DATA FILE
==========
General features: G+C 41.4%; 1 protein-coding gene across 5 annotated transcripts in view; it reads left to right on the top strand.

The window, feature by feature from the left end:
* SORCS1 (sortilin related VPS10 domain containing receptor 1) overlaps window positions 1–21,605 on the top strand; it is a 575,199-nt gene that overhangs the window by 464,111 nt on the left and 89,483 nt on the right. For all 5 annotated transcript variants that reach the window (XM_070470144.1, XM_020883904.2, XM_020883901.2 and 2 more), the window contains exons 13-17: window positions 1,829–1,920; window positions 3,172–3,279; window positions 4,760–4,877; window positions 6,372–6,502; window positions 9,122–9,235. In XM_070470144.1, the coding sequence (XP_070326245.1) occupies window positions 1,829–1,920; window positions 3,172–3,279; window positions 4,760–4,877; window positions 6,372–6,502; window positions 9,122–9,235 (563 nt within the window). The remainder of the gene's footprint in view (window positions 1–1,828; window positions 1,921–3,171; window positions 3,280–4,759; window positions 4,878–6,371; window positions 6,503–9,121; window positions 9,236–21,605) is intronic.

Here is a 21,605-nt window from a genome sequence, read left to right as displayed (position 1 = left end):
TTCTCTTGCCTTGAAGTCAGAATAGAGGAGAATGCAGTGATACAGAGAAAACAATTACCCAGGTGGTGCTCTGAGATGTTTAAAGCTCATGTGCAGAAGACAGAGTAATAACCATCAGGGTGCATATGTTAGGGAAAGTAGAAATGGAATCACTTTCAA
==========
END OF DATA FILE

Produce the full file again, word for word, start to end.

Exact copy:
General features: G+C 41.4%; 1 protein-coding gene across 5 annotated transcripts in view; it reads left to right on the top strand.

The window, feature by feature from the left end:
* SORCS1 (sortilin related VPS10 domain containing receptor 1) overlaps window positions 1–21,605 on the top strand; it is a 575,199-nt gene that overhangs the window by 464,111 nt on the left and 89,483 nt on the right. For all 5 annotated transcript variants that reach the window (XM_070470144.1, XM_020883904.2, XM_020883901.2 and 2 more), the window contains exons 13-17: window positions 1,829–1,920; window positions 3,172–3,279; window positions 4,760–4,877; window positions 6,372–6,502; window positions 9,122–9,235. In XM_070470144.1, the coding sequence (XP_070326245.1) occupies window positions 1,829–1,920; window positions 3,172–3,279; window positions 4,760–4,877; window positions 6,372–6,502; window positions 9,122–9,235 (563 nt within the window). The remainder of the gene's footprint in view (window positions 1–1,828; window positions 1,921–3,171; window positions 3,280–4,759; window positions 4,878–6,371; window positions 6,503–9,121; window positions 9,236–21,605) is intronic.

Here is a 21,605-nt window from a genome sequence, read left to right as displayed (position 1 = left end):
TTCTCTTGCCTTGAAGTCAGAATAGAGGAGAATGCAGTGATACAGAGAAAACAATTACCCAGGTGGTGCTCTGAGATGTTTAAAGCTCATGTGCAGAAGACAGAGTAATAACCATCAGGGTGCATATGTTAGGGAAAGTAGAAATGGAATCACTTTCAA